Sanjay Sarma is the Fred Fort Flowers (1941) and Daniel Fort Flowers (1941) Professor of Mechanical Engineering and the Vice President for Open Learning at MIT. He co-founded the Auto-ID Center at MIT and developed many of the key technologies behind the EPC suite of RFID standards now used worldwide. He was also the the founder and CTO of OATSystems, which was acquired by Checkpoint Systems (NYSE: CKP) in 2008. He serves on the boards of GS1US and Hochschild Mining and several startup companies including Top Flight Technologies. Dr. Sarma received his Bachelors from the Indian Institute of Technology, his Masters from Carnegie Mellon University and his PhD from the University of California at Berkeley. Sarma also worked at Schlumberger Oilfield Services in Aberdeen, UK, and at the Lawrence Berkeley Laboratories in Berkeley, California. He has authored over 100 academic papers in computational geometry, sensing, RFID, automation and CAD, and is the recipient of numerous awards for teaching and research including the MacVicar Fellowship, the Business Week eBiz Award and Informationweek’s Innovators and Influencers Award. He advises several national governments and global companies.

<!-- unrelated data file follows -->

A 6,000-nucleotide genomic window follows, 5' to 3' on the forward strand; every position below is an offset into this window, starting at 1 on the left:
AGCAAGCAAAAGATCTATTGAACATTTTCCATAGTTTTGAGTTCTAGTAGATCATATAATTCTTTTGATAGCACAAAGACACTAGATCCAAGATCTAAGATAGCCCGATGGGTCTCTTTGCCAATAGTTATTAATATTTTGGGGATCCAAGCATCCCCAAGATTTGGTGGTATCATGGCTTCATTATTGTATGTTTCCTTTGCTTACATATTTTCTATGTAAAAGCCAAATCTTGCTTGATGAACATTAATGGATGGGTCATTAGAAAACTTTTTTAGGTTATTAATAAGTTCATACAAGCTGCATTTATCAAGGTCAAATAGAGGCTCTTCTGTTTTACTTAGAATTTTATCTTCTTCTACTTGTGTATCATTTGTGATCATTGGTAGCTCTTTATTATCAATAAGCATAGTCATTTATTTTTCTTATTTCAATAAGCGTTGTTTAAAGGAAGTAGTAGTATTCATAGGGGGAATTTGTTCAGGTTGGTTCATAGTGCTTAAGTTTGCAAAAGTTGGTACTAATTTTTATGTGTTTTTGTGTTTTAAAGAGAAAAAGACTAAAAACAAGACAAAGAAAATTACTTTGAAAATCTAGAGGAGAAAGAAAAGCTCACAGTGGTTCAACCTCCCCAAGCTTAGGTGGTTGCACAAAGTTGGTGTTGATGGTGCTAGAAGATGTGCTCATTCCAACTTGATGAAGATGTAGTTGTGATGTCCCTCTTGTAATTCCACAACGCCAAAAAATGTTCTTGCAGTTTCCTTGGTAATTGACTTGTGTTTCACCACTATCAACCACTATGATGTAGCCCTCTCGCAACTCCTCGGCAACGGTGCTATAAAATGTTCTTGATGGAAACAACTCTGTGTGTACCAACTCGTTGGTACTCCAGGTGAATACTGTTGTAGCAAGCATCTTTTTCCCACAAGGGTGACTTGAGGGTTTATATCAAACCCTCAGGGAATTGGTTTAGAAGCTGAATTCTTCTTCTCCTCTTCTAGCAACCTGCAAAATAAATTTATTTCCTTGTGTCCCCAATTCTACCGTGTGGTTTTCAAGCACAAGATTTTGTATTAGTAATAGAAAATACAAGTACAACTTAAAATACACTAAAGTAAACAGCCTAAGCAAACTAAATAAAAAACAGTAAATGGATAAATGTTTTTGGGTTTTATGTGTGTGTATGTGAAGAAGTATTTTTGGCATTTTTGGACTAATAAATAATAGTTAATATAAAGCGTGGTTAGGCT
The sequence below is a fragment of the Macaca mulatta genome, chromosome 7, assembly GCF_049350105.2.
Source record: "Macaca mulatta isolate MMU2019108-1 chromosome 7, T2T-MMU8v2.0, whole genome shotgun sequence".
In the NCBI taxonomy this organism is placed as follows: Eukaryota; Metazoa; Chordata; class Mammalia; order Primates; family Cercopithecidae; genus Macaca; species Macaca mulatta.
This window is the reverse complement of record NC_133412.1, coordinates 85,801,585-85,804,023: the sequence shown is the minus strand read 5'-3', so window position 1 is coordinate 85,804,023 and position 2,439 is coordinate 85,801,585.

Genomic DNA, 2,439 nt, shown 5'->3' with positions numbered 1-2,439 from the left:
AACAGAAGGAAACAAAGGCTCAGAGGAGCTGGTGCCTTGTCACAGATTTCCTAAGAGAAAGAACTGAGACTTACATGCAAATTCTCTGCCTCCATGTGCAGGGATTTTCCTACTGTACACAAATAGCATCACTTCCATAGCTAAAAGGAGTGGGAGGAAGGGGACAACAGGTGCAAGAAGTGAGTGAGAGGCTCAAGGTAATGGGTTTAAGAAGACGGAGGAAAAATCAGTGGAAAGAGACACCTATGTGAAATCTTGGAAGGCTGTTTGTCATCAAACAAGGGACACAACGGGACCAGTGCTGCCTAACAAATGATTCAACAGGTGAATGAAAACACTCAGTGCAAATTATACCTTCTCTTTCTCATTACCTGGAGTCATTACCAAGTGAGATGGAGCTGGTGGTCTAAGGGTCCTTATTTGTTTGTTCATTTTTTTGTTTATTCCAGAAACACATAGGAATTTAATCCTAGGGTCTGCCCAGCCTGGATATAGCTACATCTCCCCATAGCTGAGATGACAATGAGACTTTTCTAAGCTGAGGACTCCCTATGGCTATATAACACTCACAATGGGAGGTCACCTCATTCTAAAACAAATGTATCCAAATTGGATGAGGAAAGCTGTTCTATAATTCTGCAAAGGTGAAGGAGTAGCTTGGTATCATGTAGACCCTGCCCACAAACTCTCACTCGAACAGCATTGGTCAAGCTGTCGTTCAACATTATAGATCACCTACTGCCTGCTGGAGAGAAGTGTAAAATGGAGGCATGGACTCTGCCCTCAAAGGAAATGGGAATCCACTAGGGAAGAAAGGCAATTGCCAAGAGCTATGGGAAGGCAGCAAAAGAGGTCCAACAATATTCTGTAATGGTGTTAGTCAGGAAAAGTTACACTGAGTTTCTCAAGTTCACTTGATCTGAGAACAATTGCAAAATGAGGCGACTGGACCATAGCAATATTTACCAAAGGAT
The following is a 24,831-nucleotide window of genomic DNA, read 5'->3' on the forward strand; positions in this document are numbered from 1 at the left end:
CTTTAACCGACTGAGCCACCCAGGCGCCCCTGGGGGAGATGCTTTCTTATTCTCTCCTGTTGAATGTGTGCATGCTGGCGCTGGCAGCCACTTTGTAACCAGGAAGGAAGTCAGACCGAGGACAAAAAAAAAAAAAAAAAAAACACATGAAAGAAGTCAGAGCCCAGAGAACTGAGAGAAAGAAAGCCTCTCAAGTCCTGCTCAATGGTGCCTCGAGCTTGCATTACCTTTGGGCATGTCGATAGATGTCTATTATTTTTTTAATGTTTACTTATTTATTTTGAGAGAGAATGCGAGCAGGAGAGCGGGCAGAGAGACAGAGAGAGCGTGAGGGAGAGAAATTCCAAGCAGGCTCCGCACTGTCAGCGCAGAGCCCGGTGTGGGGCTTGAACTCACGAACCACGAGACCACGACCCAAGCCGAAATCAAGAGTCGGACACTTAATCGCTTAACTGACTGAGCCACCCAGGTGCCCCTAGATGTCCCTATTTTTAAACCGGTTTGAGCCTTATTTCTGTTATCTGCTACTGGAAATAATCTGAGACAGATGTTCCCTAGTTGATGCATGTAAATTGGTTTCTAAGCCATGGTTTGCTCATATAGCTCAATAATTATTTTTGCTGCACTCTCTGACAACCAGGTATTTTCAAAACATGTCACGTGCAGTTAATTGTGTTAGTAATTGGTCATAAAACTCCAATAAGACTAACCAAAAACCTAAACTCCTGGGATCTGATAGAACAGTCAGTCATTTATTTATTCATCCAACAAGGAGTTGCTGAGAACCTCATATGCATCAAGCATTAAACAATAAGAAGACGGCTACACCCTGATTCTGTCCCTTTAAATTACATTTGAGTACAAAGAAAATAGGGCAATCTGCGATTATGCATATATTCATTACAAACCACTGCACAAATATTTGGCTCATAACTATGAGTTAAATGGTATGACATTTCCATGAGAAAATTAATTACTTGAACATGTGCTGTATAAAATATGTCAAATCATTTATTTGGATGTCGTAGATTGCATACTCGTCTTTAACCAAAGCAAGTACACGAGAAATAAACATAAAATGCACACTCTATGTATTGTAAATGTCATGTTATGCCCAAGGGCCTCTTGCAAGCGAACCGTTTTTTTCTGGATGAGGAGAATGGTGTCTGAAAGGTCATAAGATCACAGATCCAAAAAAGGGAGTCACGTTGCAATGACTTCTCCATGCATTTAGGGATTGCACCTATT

Acting Director, MIT Auto-ID Lab
Brian Subirana is Acting Director of the MIT Auto-ID lab and Research Scientist at MIT. He has been affiliated with MIT for over 20 years in various capacities including Visiting Professor at the MIT Sloan School of Management. He has also taught at programs from various Business Schools (MIT Sloan, Harvard, Stanford, IESE, INSEAD). Before becoming an academic, he worked at The Boston Consulting Group. He obtained his PhD in Computer Science at the MIT Artificial Intelligence Laboratory (now CSAIL), his MBA from MIT Sloan, founded three start-ups and has over 200 publications (including three books). He currently researches applications of disruptive IoT/AI technologies focusing in four industries: digital learning (he spent the academic year 2015/2016 researching digital learning strategies as Visiting Scientist with the MIT Office of Digital Learning), electric vehicles, supply chain, and cryptocurrencies/blockchain. He is particularly interested in inventing business strategies that optimize value from IoT technologies.
MIT Bootcamps Alumni
learn more about past bootcamps
what past bootcampers have said about their experience
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Familiarity with programming concepts (variables, functions, logical comparisons, and loops) and basic electronics (circuits, switches, and Ohm’s Law). No deep experience necessary. Labs will be programmed in Arduino and Python.
Those new to programming may wish to enroll in the following free MITx course:
Visa and travel